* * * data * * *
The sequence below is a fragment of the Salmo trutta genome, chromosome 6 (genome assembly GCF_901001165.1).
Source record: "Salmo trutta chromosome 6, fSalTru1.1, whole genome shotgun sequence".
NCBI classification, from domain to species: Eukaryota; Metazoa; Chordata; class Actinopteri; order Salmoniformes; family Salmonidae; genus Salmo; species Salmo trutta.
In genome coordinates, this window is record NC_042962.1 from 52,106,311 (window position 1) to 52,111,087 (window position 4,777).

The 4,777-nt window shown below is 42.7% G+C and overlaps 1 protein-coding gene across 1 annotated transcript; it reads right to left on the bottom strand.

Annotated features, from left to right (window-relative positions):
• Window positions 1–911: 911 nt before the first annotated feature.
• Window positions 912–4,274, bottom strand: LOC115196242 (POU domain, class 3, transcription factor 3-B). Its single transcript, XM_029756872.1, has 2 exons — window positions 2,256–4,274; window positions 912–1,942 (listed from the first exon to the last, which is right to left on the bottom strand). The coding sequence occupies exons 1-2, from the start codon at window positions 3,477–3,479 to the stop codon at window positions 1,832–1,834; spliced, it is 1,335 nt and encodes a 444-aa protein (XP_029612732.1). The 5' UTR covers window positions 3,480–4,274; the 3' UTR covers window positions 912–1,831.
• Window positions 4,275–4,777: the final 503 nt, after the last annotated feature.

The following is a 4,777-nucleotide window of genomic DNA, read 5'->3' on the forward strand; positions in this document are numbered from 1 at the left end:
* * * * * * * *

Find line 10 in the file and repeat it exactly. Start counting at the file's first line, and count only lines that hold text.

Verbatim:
The following is a 4,777-nucleotide window of genomic DNA, read 5'->3' on the forward strand; positions in this document are numbered from 1 at the left end: